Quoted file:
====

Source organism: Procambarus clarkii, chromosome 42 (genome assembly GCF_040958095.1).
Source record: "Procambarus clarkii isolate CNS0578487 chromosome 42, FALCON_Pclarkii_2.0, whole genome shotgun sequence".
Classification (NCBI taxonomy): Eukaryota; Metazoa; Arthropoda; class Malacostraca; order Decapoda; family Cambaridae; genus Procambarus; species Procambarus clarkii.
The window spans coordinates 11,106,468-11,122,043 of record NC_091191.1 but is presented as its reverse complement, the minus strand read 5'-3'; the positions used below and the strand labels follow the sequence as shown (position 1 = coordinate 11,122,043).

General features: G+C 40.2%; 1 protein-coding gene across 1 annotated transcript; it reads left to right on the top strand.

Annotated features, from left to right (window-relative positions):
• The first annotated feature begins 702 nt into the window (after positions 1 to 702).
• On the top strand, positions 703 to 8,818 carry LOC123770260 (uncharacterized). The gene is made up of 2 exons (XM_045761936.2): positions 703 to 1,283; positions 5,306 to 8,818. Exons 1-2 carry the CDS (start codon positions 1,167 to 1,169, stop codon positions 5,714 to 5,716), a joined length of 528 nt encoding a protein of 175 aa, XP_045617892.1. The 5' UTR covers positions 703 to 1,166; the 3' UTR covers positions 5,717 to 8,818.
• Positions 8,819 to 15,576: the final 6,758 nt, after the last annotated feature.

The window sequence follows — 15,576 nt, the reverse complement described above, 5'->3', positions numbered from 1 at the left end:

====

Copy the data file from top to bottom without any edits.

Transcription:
Source organism: Procambarus clarkii, chromosome 42 (genome assembly GCF_040958095.1).
Source record: "Procambarus clarkii isolate CNS0578487 chromosome 42, FALCON_Pclarkii_2.0, whole genome shotgun sequence".
Classification (NCBI taxonomy): Eukaryota; Metazoa; Arthropoda; class Malacostraca; order Decapoda; family Cambaridae; genus Procambarus; species Procambarus clarkii.
The window spans coordinates 11,106,468-11,122,043 of record NC_091191.1 but is presented as its reverse complement, the minus strand read 5'-3'; the positions used below and the strand labels follow the sequence as shown (position 1 = coordinate 11,122,043).

General features: G+C 40.2%; 1 protein-coding gene across 1 annotated transcript; it reads left to right on the top strand.

Annotated features, from left to right (window-relative positions):
• The first annotated feature begins 702 nt into the window (after positions 1 to 702).
• On the top strand, positions 703 to 8,818 carry LOC123770260 (uncharacterized). The gene is made up of 2 exons (XM_045761936.2): positions 703 to 1,283; positions 5,306 to 8,818. Exons 1-2 carry the CDS (start codon positions 1,167 to 1,169, stop codon positions 5,714 to 5,716), a joined length of 528 nt encoding a protein of 175 aa, XP_045617892.1. The 5' UTR covers positions 703 to 1,166; the 3' UTR covers positions 5,717 to 8,818.
• Positions 8,819 to 15,576: the final 6,758 nt, after the last annotated feature.

The window sequence follows — 15,576 nt, the reverse complement described above, 5'->3', positions numbered from 1 at the left end: